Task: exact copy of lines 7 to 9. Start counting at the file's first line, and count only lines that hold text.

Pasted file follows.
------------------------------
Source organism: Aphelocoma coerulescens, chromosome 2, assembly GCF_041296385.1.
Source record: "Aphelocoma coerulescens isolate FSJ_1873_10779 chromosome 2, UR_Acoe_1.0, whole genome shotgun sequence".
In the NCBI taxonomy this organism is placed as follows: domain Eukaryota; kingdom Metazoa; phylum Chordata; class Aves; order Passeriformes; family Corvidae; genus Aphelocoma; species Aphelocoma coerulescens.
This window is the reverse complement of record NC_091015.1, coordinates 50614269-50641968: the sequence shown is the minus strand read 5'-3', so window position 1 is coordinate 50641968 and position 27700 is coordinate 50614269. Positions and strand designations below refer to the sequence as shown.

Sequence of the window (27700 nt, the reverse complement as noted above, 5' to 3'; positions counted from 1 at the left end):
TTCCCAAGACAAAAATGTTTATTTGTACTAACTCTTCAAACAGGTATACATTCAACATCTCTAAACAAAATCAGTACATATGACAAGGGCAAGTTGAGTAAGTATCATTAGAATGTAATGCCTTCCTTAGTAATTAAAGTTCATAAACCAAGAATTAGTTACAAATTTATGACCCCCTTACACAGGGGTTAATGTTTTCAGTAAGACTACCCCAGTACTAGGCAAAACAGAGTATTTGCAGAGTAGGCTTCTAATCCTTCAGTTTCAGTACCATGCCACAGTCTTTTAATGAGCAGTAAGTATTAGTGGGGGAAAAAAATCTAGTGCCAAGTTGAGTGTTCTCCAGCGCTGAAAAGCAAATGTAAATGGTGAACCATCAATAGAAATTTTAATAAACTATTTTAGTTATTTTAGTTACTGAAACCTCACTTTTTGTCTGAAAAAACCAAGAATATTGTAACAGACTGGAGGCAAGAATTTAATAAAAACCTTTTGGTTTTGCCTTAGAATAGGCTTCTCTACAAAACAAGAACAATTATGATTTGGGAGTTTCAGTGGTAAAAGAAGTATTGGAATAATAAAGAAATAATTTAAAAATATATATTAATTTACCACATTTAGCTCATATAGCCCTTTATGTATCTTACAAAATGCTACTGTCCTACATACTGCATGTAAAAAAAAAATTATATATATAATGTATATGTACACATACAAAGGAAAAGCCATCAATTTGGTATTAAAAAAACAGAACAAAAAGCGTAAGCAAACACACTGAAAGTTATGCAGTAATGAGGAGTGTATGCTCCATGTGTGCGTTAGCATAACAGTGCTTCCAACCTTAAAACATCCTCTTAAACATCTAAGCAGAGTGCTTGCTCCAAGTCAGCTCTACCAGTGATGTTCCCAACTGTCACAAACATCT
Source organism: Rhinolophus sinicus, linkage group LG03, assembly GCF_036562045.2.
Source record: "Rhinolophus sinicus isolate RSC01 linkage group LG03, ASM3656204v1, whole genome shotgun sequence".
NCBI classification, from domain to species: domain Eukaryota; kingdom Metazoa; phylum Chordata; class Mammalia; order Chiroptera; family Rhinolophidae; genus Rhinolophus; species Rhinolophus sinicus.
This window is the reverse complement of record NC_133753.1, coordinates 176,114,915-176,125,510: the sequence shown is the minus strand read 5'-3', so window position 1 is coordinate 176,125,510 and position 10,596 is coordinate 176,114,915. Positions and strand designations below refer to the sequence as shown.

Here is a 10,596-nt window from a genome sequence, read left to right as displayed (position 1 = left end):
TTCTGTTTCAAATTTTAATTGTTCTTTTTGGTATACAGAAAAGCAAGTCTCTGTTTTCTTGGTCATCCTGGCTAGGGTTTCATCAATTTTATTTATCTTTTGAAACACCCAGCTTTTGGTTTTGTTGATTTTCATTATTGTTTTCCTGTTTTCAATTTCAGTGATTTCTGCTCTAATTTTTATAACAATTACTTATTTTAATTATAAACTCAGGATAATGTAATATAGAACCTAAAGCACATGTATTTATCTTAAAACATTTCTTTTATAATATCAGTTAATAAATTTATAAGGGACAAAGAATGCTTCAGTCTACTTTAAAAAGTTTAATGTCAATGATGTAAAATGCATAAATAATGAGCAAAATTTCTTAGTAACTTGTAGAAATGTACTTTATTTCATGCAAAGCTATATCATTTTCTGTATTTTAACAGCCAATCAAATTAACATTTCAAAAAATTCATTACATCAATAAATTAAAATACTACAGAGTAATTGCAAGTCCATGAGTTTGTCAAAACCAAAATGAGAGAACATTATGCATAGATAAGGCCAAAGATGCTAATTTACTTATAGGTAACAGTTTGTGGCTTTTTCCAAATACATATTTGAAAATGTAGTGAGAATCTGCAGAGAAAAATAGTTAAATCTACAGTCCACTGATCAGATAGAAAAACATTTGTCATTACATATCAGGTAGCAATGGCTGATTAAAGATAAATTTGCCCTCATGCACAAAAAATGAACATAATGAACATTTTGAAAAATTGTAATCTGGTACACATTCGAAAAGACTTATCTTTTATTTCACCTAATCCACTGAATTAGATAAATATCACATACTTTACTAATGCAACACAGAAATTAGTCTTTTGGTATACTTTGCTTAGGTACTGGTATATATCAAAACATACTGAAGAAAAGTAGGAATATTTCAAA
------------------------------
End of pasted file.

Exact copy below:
Source organism: Rhinolophus sinicus, linkage group LG03, assembly GCF_036562045.2.
Source record: "Rhinolophus sinicus isolate RSC01 linkage group LG03, ASM3656204v1, whole genome shotgun sequence".
NCBI classification, from domain to species: domain Eukaryota; kingdom Metazoa; phylum Chordata; class Mammalia; order Chiroptera; family Rhinolophidae; genus Rhinolophus; species Rhinolophus sinicus.